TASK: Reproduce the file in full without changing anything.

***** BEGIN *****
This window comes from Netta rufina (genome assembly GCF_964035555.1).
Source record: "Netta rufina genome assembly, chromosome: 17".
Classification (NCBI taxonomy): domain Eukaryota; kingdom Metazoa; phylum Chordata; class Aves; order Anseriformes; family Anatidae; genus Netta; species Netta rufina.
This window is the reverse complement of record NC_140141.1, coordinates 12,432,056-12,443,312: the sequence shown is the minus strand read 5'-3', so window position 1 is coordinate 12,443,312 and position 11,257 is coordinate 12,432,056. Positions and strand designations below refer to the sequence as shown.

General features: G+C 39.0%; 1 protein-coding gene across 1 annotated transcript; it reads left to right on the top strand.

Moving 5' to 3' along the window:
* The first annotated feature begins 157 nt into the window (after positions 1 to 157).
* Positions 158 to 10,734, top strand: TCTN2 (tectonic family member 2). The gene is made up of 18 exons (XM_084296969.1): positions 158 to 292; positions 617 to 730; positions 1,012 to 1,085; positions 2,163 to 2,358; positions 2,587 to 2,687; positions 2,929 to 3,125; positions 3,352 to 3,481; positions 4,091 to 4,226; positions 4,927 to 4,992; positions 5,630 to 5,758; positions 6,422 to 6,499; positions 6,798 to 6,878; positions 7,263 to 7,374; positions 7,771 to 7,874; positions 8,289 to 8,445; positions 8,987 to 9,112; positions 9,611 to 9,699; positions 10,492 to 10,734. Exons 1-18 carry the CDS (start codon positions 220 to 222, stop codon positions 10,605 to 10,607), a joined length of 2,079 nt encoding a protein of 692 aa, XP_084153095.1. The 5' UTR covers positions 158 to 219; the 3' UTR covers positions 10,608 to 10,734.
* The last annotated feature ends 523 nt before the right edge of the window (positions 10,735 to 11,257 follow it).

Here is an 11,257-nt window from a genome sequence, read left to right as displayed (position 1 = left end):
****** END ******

This window comes from Netta rufina (genome assembly GCF_964035555.1).
Source record: "Netta rufina genome assembly, chromosome: 17".
Classification (NCBI taxonomy): domain Eukaryota; kingdom Metazoa; phylum Chordata; class Aves; order Anseriformes; family Anatidae; genus Netta; species Netta rufina.
This window is the reverse complement of record NC_140141.1, coordinates 12,432,056-12,443,312: the sequence shown is the minus strand read 5'-3', so window position 1 is coordinate 12,443,312 and position 11,257 is coordinate 12,432,056. Positions and strand designations below refer to the sequence as shown.

General features: G+C 39.0%; 1 protein-coding gene across 1 annotated transcript; it reads left to right on the top strand.

Moving 5' to 3' along the window:
* The first annotated feature begins 157 nt into the window (after positions 1 to 157).
* Positions 158 to 10,734, top strand: TCTN2 (tectonic family member 2). The gene is made up of 18 exons (XM_084296969.1): positions 158 to 292; positions 617 to 730; positions 1,012 to 1,085; positions 2,163 to 2,358; positions 2,587 to 2,687; positions 2,929 to 3,125; positions 3,352 to 3,481; positions 4,091 to 4,226; positions 4,927 to 4,992; positions 5,630 to 5,758; positions 6,422 to 6,499; positions 6,798 to 6,878; positions 7,263 to 7,374; positions 7,771 to 7,874; positions 8,289 to 8,445; positions 8,987 to 9,112; positions 9,611 to 9,699; positions 10,492 to 10,734. Exons 1-18 carry the CDS (start codon positions 220 to 222, stop codon positions 10,605 to 10,607), a joined length of 2,079 nt encoding a protein of 692 aa, XP_084153095.1. The 5' UTR covers positions 158 to 219; the 3' UTR covers positions 10,608 to 10,734.
* The last annotated feature ends 523 nt before the right edge of the window (positions 10,735 to 11,257 follow it).

Here is an 11,257-nt window from a genome sequence, read left to right as displayed (position 1 = left end):